Supreme Court Sends Mixed Signals on Constitutionality of Prayer Policies

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Visitors stand in line outside the Supreme Court in Washington, U.S., November 27, 2017. |

The United States Supreme Court has declined to hear appeals in two cases regarding local government invocation practices, allowing both a decision that upholds a county prayer policy and a decision that strikes down another.

In an order list released Thursday, the high court declined to hear appeals in the cases of Bormuth v. County of Jackson, Michigan and Rowan County, North Carolina v. Lund, which both centered on questions of county prayer policies.

The Bormuth case centered on the Jackson County Board of Commissioners' invocation policy, which allowed a member of the board to give an opening prayer at meetings.

In 2013, local activist Peter Bormuth, a self-described pagan and animist, sued the Board of Commissioners over their policy. While a three-judge panel of the Sixth Circuit Court of appeals ruled 2-1 in his favor, the full court ruled against.

"The board's invocation practice is facially neutral regarding religion. On a rotating basis, each elected Jackson County commissioner, regardless of his religion (or lack thereof), is afforded an opportunity to open a session with a short invocation based on the dictates of his own conscience," read the Sixth Circuit opinion, released last September.

"Neither other commissioners, nor the as a whole, review or approve the content of the invocations. There is no evidence that the board adopted this practice with any discriminatory intent."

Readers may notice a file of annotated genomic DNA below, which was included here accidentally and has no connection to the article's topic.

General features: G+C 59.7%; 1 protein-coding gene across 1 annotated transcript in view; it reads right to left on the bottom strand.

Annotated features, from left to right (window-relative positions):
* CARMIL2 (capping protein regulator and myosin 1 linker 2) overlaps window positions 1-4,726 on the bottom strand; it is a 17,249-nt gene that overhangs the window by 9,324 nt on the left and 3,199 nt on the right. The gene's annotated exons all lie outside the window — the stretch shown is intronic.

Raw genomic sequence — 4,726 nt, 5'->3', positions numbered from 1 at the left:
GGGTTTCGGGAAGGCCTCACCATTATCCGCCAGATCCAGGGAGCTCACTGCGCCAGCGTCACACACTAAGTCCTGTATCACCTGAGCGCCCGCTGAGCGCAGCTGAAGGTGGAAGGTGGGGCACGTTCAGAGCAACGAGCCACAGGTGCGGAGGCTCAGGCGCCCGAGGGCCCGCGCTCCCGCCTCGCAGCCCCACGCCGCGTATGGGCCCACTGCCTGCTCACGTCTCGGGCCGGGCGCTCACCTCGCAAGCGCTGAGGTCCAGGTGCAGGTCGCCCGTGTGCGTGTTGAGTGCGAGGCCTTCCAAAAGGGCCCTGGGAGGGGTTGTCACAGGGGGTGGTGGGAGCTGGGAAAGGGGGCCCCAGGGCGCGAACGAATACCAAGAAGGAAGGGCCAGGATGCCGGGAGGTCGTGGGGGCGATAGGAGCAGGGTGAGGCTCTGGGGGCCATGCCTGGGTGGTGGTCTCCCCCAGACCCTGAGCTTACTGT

With their denial of appeal, the Supreme Court allowed the Sixth Circuit decision to stand, allowing the board to continue their invocation policy.

While the Rowan County case centered on a similar county invocation policy, this time in North Carolina, the lower court decision was different.

In a decision from July 2017, the Fourth Circuit Court of Appeals ruled against the invocation policy, arguing that it violated the Constitution due to the prayers being almost exclusively Christian in nature.

"We conclude that the Constitution does not allow what happened in Rowan County. The prayer practice served to identify the government with Christianity and risked conveying to citizens of minority faiths a message of exclusion," read the majority opinion.

"Rowan County elevated one religion above all others and aligned itself with that faith. It need not be so. As the history of legislative invocations demonstrates, the desire of this good county for prayer at the opening of its public sessions can be realized in many ways that further both religious exercise and religious tolerance."

Both the Sixth Circuit and Fourth Circuit cases cited the 2014 Supreme Court decision Town of Greece v. Galloway, in which the highest court in the nation ruled 5-4 that a New York county could hold sectarian prayers at the start of official meetings.

While the Sixth Circuit believed that county meeting prayers done by commissioners were protected by Town of Greece, the Fourth Circuit disagreed.

"And because the commissioners were the exclusive prayer-givers, Rowan County's invocation practice falls well outside the more inclusive, minister-oriented practice of legislative prayer described in Town of Greece," continued the Fourth Circuit opinion in the Rowan County case.

For his part, Supreme Court Justice Clarence Thomas wrote a dissent to the high court's decision to not hear an appeal in the Rowan County case, arguing, "The Fourth Circuit's decision is both unfaithful to our precedents and ahistorical. It also conflicts with a recent en banc decision of the Sixth Circuit," wrote Justice Thomas.

"... the Sixth and Fourth Circuits are now split on the legality of legislator-led prayer. State and local lawmakers can lead prayers in Tennessee, Kentucky, Ohio, and Michigan, but not in South Carolina, North Carolina, Virginia, Maryland, or West Virginia. This Court should have stepped in to resolve this conflict."

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